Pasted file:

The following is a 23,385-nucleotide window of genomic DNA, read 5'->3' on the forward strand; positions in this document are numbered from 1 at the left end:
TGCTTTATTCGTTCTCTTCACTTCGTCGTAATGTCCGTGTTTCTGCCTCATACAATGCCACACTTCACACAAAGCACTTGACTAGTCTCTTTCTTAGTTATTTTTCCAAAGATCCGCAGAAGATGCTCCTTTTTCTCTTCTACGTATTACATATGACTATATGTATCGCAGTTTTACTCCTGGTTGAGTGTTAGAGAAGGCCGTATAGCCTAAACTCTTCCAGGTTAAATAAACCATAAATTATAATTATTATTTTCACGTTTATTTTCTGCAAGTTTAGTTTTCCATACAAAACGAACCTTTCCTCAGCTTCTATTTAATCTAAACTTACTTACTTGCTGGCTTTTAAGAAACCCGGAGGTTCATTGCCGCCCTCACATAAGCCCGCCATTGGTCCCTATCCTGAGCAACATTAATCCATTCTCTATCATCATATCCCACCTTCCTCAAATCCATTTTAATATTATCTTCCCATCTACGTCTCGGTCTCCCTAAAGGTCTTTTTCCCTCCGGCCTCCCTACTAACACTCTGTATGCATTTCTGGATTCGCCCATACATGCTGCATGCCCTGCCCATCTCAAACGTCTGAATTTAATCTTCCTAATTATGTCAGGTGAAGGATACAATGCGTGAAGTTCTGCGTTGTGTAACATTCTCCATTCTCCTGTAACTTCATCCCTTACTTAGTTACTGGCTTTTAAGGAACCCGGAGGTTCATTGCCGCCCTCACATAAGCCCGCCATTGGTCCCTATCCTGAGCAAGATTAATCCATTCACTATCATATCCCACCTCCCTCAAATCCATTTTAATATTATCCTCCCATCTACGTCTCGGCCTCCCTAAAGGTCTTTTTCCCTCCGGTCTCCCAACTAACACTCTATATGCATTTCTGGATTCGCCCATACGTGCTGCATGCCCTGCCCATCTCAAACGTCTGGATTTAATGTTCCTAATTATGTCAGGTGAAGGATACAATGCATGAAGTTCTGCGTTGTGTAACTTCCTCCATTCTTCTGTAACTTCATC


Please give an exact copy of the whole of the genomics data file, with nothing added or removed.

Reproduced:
The following is a 23,385-nucleotide window of genomic DNA, read 5'->3' on the forward strand; positions in this document are numbered from 1 at the left end:
TGCTTTATTCGTTCTCTTCACTTCGTCGTAATGTCCGTGTTTCTGCCTCATACAATGCCACACTTCACACAAAGCACTTGACTAGTCTCTTTCTTAGTTATTTTTCCAAAGATCCGCAGAAGATGCTCCTTTTTCTCTTCTACGTATTACATATGACTATATGTATCGCAGTTTTACTCCTGGTTGAGTGTTAGAGAAGGCCGTATAGCCTAAACTCTTCCAGGTTAAATAAACCATAAATTATAATTATTATTTTCACGTTTATTTTCTGCAAGTTTAGTTTTCCATACAAAACGAACCTTTCCTCAGCTTCTATTTAATCTAAACTTACTTACTTGCTGGCTTTTAAGAAACCCGGAGGTTCATTGCCGCCCTCACATAAGCCCGCCATTGGTCCCTATCCTGAGCAACATTAATCCATTCTCTATCATCATATCCCACCTTCCTCAAATCCATTTTAATATTATCTTCCCATCTACGTCTCGGTCTCCCTAAAGGTCTTTTTCCCTCCGGCCTCCCTACTAACACTCTGTATGCATTTCTGGATTCGCCCATACATGCTGCATGCCCTGCCCATCTCAAACGTCTGAATTTAATCTTCCTAATTATGTCAGGTGAAGGATACAATGCGTGAAGTTCTGCGTTGTGTAACATTCTCCATTCTCCTGTAACTTCATCCCTTACTTAGTTACTGGCTTTTAAGGAACCCGGAGGTTCATTGCCGCCCTCACATAAGCCCGCCATTGGTCCCTATCCTGAGCAAGATTAATCCATTCACTATCATATCCCACCTCCCTCAAATCCATTTTAATATTATCCTCCCATCTACGTCTCGGCCTCCCTAAAGGTCTTTTTCCCTCCGGTCTCCCAACTAACACTCTATATGCATTTCTGGATTCGCCCATACGTGCTGCATGCCCTGCCCATCTCAAACGTCTGGATTTAATGTTCCTAATTATGTCAGGTGAAGGATACAATGCATGAAGTTCTGCGTTGTGTAACTTCCTCCATTCTTCTGTAACTTCATC